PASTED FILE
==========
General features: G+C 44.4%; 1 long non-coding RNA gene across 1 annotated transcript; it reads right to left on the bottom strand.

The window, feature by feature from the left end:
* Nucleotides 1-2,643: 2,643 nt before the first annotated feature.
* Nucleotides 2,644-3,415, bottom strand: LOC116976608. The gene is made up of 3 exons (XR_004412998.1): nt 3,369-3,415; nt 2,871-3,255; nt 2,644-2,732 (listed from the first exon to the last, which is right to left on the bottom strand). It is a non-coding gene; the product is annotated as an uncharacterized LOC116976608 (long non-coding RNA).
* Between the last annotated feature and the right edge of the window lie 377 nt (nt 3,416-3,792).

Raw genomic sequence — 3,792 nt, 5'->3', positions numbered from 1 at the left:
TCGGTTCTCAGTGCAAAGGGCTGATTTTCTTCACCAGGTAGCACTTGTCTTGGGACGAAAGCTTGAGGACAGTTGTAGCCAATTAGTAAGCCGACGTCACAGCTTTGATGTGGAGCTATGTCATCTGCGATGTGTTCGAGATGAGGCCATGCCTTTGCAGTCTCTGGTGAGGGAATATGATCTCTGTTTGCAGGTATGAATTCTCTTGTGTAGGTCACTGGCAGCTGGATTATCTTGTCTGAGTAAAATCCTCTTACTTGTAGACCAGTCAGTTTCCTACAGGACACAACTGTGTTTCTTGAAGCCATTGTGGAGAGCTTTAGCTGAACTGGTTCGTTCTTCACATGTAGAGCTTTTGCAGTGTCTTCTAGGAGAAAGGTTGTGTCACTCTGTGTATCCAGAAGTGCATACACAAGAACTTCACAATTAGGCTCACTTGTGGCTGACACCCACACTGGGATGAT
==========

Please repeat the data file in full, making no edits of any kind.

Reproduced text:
General features: G+C 44.4%; 1 long non-coding RNA gene across 1 annotated transcript; it reads right to left on the bottom strand.

The window, feature by feature from the left end:
* Nucleotides 1-2,643: 2,643 nt before the first annotated feature.
* Nucleotides 2,644-3,415, bottom strand: LOC116976608. The gene is made up of 3 exons (XR_004412998.1): nt 3,369-3,415; nt 2,871-3,255; nt 2,644-2,732 (listed from the first exon to the last, which is right to left on the bottom strand). It is a non-coding gene; the product is annotated as an uncharacterized LOC116976608 (long non-coding RNA).
* Between the last annotated feature and the right edge of the window lie 377 nt (nt 3,416-3,792).

Raw genomic sequence — 3,792 nt, 5'->3', positions numbered from 1 at the left:
TCGGTTCTCAGTGCAAAGGGCTGATTTTCTTCACCAGGTAGCACTTGTCTTGGGACGAAAGCTTGAGGACAGTTGTAGCCAATTAGTAAGCCGACGTCACAGCTTTGATGTGGAGCTATGTCATCTGCGATGTGTTCGAGATGAGGCCATGCCTTTGCAGTCTCTGGTGAGGGAATATGATCTCTGTTTGCAGGTATGAATTCTCTTGTGTAGGTCACTGGCAGCTGGATTATCTTGTCTGAGTAAAATCCTCTTACTTGTAGACCAGTCAGTTTCCTACAGGACACAACTGTGTTTCTTGAAGCCATTGTGGAGAGCTTTAGCTGAACTGGTTCGTTCTTCACATGTAGAGCTTTTGCAGTGTCTTCTAGGAGAAAGGTTGTGTCACTCTGTGTATCCAGAAGTGCATACACAAGAACTTCACAATTAGGCTCACTTGTGGCTGACACCCACACTGGGATGAT